June 27, 2022Calculating...

Competition Act amendments strengthening enforcement come into force

On June 23, 2022, important amendments to the Competition Act (the Act) came into force. The amendments are largely pro-enforcement in nature and will expand the reach of the Act to make it easier for the Competition Bureau (Bureau) to bring, and win, enforcement actions, open the regime to more private actions, and increase penalties for certain contraventions of the Act.

These amendments represent the first of two phases of planned changes to the Act. The government will begin consultations on the second phase of amendments to the Act shortly. The “efficiencies defence” will likely be a key area of consideration in the next phase.

What you need to know

  • The amendments affect all key areas of competition enforcement, including anti-competitive agreements, abuse of dominance, merger review, and deceptive marketing.
  • Amendments include:
    • creating the new criminal offence of wage-fixing and no-poach agreements between employers;
    • removing of a $25 million cap on fines for conspiracy offences and replacing it with an uncapped fine at the discretion of the court;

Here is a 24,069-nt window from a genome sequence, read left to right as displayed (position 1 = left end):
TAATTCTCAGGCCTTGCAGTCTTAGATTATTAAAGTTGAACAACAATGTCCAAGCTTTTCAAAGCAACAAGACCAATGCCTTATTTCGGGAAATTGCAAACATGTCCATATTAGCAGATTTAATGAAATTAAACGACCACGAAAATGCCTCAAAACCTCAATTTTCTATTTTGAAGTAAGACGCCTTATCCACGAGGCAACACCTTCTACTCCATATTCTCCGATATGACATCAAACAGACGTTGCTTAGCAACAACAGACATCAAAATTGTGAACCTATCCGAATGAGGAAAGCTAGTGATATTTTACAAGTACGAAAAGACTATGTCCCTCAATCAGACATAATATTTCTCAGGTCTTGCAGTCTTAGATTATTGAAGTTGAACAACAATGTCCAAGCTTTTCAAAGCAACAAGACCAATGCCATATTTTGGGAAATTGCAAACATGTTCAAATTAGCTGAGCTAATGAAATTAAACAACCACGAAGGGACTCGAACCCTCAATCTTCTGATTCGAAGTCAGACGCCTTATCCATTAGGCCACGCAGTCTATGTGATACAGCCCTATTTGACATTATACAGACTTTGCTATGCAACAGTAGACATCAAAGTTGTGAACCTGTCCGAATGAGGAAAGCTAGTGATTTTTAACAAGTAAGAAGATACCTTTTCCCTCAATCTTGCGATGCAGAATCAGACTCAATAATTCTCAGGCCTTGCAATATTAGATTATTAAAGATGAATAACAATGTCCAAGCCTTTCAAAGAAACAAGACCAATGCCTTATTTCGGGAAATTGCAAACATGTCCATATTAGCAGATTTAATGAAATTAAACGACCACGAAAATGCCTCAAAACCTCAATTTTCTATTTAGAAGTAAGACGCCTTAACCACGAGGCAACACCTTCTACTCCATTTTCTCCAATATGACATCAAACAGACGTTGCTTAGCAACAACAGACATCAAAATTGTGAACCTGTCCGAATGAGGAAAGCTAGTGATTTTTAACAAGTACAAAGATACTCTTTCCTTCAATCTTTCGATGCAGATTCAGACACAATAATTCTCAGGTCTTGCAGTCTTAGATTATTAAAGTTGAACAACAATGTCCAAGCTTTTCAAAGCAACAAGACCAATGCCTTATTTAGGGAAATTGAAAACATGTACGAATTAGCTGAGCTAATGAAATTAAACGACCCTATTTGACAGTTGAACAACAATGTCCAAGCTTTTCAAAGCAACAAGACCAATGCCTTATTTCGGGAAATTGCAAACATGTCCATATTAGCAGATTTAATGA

• increasing the abuse of dominance penalties to as high as 3% of a firm’s annual global gross revenue;
    • expanding the scope of what is considered an anti-competitive act for the purpose of abuse of dominance;
    • allowing private parties to bring abuse of dominance claims before the Competition Tribunal (Tribunal);
    • adding an anti-avoidance provision to prevent parties from structuring transactions to avoid merger notification; and
    • explicitly introducing “drip pricing” as a statutory form of deceptive marketing, with penalties as high as 3% of the firm’s annual global gross revenues.


The amendments to the Act are intended to address what the government and the Bureau view as deficiencies within the current legislation. The revisions act upon previous government statements that Canada’s competition regime is increasingly out of step with those of other jurisdictions, including the United States. Whether that is accurate is debatable, and it was sometimes used as a basis for justifying a lack of enforcement. What is clear is that the amendments are likely to give rise to new ambiguities and risks for individuals and businesses operating in Canada.

The amendments were not subject to meaningful consultation. A parliamentary committee reviewing the legislation split on the subject of consultation, with a minority recommending that changes not be implemented without additional consideration.

Wage-fixing and no-poach agreements